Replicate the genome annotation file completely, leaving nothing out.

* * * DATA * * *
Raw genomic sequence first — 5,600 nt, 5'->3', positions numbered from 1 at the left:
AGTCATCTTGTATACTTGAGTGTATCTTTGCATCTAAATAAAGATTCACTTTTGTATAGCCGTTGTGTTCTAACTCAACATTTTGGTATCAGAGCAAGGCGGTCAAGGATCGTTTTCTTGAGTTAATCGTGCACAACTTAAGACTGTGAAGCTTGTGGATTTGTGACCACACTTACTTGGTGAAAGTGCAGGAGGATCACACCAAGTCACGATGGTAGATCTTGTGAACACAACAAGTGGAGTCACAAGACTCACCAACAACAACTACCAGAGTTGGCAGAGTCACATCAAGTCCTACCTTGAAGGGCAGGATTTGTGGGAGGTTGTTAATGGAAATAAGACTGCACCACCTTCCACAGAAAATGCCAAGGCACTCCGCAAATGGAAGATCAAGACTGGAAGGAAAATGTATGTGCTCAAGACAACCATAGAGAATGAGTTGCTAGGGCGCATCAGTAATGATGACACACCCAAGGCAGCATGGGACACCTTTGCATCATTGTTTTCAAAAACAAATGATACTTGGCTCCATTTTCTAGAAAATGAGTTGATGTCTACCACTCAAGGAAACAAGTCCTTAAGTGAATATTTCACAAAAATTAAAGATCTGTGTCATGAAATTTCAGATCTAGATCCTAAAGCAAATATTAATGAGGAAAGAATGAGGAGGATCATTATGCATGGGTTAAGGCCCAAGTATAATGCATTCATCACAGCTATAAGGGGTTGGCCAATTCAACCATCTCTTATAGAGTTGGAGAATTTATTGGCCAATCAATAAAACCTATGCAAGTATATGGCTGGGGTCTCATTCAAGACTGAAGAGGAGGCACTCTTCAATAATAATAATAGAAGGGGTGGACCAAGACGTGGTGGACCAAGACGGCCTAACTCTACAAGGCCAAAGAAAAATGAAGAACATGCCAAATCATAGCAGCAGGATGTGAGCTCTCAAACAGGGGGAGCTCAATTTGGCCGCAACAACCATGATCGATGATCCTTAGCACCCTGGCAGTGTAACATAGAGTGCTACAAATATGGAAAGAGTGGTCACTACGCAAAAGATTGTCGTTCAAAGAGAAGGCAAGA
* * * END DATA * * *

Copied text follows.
Raw genomic sequence first — 5,600 nt, 5'->3', positions numbered from 1 at the left:
AGTCATCTTGTATACTTGAGTGTATCTTTGCATCTAAATAAAGATTCACTTTTGTATAGCCGTTGTGTTCTAACTCAACATTTTGGTATCAGAGCAAGGCGGTCAAGGATCGTTTTCTTGAGTTAATCGTGCACAACTTAAGACTGTGAAGCTTGTGGATTTGTGACCACACTTACTTGGTGAAAGTGCAGGAGGATCACACCAAGTCACGATGGTAGATCTTGTGAACACAACAAGTGGAGTCACAAGACTCACCAACAACAACTACCAGAGTTGGCAGAGTCACATCAAGTCCTACCTTGAAGGGCAGGATTTGTGGGAGGTTGTTAATGGAAATAAGACTGCACCACCTTCCACAGAAAATGCCAAGGCACTCCGCAAATGGAAGATCAAGACTGGAAGGAAAATGTATGTGCTCAAGACAACCATAGAGAATGAGTTGCTAGGGCGCATCAGTAATGATGACACACCCAAGGCAGCATGGGACACCTTTGCATCATTGTTTTCAAAAACAAATGATACTTGGCTCCATTTTCTAGAAAATGAGTTGATGTCTACCACTCAAGGAAACAAGTCCTTAAGTGAATATTTCACAAAAATTAAAGATCTGTGTCATGAAATTTCAGATCTAGATCCTAAAGCAAATATTAATGAGGAAAGAATGAGGAGGATCATTATGCATGGGTTAAGGCCCAAGTATAATGCATTCATCACAGCTATAAGGGGTTGGCCAATTCAACCATCTCTTATAGAGTTGGAGAATTTATTGGCCAATCAATAAAACCTATGCAAGTATATGGCTGGGGTCTCATTCAAGACTGAAGAGGAGGCACTCTTCAATAATAATAATAGAAGGGGTGGACCAAGACGTGGTGGACCAAGACGGCCTAACTCTACAAGGCCAAAGAAAAATGAAGAACATGCCAAATCATAGCAGCAGGATGTGAGCTCTCAAACAGGGGGAGCTCAATTTGGCCGCAACAACCATGATCGATGATCCTTAGCACCCTGGCAGTGTAACATAGAGTGCTACAAATATGGAAAGAGTGGTCACTACGCAAAAGATTGTCGTTCAAAGAGAAGGCAAGA